The T-shaped pavilion covers 90 stalls. With the waterfront backdrop, beautifully landscaped grounds and even a tour boat, the IFM is a tourist draw, with as many as 5,000 visitors a day at times. "We attract people from all over the world," Ostfeld says.

        Next up construction-wise is the plan to one day winterize the facilities. However, that requires money, and probably another grant or two. The existing pavilion, although it has aged well and hasn't needed much maintenance, is at capacity. On any given week, should every vendor be on the grounds, they don't all fit under the roof. It does help that some share booth space, and at peak times, and on a good day or two, some prefer an open-air spot.

        The community has both "stability and new blood," Ostfeld says. "It's a good mix." Committee chairs don't change over much, but there is some ebb and flow to membership. Her committee meets more often over the winter, when there's more time to do so.

        Veteran growers
        Blue Heron prides itself on offering a wide variety of organic fruits and vegetables, beginning with early greens and benefiting months later with extended-season harvest. The farm sells bedding plants early in the season, then throughout the season there are lots of specialty items in tomato varieties and other vegetables, as well as berries, pawpaws and persimmons.

        "The goal is 25 different harvests each and every Saturday and Sunday from the beginning of the season to the end," says Ostfeld.

        At Ithaca, she and Johns helped usher in the concept of certified organic through NOFA-NY (Northeast Organic Farming Association of New York) Certified Organic, LLC, an approach that didn't really exist when they arrived.

        "Working with and for over 160 members can be inspiring, perplexing and unbelievably rewarding," says Koken, who is responsible for the market's day-to-day operations and bookkeeping and assists the IFM with community relations and development. "The original members were visionaries. They really thought of everything when they organized and wrote the guidelines."

        The vendors are involved with everything from ground and road maintenance--"We rent from the city and have to maintain and plow the grounds at our own expense," Koken explains--to working with advertisers, maintaining the website, and helping with events and growth.

        She says, "It's actually amazing, and sometimes extremely taxing, working with so many different personalities, but I have learned the hard way that the end result is not [for] me or any one individual, but for the best of the entire market community."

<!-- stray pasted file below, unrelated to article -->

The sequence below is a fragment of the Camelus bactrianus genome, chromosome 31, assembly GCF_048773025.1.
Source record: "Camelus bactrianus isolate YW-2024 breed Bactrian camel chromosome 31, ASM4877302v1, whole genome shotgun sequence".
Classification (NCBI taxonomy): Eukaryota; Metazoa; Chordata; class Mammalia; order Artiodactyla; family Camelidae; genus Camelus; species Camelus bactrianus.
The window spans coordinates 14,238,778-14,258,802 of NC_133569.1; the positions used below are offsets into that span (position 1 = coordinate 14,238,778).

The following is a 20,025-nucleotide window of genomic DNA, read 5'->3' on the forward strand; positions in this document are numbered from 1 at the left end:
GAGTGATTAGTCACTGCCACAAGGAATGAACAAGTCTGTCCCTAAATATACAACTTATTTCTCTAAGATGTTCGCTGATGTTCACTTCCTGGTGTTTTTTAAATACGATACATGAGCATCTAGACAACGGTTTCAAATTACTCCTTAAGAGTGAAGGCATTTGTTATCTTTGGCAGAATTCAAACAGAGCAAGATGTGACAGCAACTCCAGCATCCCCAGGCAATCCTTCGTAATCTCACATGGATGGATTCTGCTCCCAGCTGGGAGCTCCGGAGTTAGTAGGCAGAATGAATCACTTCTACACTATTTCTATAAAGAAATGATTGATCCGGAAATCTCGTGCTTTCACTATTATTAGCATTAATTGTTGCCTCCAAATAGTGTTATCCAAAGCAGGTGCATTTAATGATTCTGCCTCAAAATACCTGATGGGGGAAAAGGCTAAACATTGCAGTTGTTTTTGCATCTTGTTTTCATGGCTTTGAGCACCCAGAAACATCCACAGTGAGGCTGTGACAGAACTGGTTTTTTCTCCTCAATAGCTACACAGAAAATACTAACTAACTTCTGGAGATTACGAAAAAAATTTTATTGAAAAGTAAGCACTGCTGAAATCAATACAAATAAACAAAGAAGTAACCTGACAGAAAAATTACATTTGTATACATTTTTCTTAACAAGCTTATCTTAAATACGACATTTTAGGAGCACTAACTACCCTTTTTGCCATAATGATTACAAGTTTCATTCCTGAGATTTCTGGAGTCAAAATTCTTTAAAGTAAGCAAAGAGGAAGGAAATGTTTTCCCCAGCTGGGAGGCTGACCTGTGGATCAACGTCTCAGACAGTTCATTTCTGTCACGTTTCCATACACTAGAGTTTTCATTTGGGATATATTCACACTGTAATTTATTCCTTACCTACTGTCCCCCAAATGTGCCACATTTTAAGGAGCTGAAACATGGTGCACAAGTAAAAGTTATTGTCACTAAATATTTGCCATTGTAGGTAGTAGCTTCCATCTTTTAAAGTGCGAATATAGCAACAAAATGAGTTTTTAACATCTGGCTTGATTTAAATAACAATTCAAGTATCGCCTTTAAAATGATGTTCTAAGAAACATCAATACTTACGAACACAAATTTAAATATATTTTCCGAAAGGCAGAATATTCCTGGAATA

The market is cooperative, but competitive, Ostfeld says. "They go hand in hand. People are people, so we're not free of competition, but there is a spirit of cooperation, and we're willing to help each other. Often, as an experienced grower, I get questions from a less experienced grower. Maybe they're putting up a greenhouse, or it's a question about a variety, and I'm happy to share," she explains.

        A unique bottom line booster that has evolved in the cooperative is group purchasing power, particularly with compostable supplies. "We pool our resources and get better prices," Ostfeld says.

        There are also personal benefits. Several years ago, when Ostfeld and Johns were going through a family health crisis, a group of Ithaca vendors lent a hand at their home farm and did the fall cover crop planting. That's the kind of thing you don't forget.

        Yet Ostfeld acknowledges that there are some vendors who say Ithaca is way too competitive, that it's too difficult for a new grower to get in or keep up. Market committees have tried to combat that with innovation. Since there's no room at the market on Saturdays, there's now a Tuesday market day, a concession to allow newer growers some space while still maintaining the seniority rights for long-term tenants.

        "We've made a bigger pie, rather than cutting the same pie into smaller pieces," Ostfeld says. "It's not like we're the model of perfection, but there's a lot of good at both markets we've been at, though we really don't have any experience with any other model. This system works really well. It's been successful, and we've continued to grow and prosper while maintaining good relations with the community."
        The author is a gentleman farmer and experienced reporter and writer who lives in Quakertown, Pa.
        Photos courtesy of Blue Heron Farm.